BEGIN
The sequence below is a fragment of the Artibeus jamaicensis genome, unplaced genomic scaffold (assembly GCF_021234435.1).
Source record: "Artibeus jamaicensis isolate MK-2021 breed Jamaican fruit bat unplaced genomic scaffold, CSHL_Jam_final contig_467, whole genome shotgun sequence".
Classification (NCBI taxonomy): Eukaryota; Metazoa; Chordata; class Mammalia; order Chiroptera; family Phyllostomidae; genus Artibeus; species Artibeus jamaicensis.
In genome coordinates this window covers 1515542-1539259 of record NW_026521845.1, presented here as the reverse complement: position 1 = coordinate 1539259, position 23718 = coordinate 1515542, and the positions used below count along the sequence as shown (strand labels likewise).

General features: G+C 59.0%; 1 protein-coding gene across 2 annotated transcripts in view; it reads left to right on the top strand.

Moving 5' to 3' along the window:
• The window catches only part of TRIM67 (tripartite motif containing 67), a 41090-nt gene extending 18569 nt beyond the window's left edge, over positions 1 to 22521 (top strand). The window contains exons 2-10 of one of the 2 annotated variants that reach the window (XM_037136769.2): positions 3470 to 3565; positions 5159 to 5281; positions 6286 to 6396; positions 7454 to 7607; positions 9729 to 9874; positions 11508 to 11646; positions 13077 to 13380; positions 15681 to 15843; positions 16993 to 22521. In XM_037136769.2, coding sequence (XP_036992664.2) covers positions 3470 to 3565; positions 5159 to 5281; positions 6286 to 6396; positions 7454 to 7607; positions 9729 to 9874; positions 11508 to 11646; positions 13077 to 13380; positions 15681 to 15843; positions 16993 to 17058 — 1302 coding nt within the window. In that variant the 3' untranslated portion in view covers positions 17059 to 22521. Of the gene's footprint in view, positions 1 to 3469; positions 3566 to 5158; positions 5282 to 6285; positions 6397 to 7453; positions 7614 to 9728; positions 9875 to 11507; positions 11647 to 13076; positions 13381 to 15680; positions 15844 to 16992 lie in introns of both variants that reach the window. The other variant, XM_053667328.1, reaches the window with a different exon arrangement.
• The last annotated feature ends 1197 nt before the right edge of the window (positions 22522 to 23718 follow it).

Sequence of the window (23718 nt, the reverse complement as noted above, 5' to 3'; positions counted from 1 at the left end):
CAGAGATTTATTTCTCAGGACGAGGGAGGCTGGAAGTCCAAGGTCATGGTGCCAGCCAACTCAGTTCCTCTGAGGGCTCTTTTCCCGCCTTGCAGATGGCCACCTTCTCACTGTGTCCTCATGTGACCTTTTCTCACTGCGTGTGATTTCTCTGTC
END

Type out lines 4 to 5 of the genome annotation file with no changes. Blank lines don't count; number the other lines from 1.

In genome coordinates this window covers 1515542-1539259 of record NW_026521845.1, presented here as the reverse complement: position 1 = coordinate 1539259, position 23718 = coordinate 1515542, and the positions used below count along the sequence as shown (strand labels likewise).

General features: G+C 59.0%; 1 protein-coding gene across 2 annotated transcripts in view; it reads left to right on the top strand.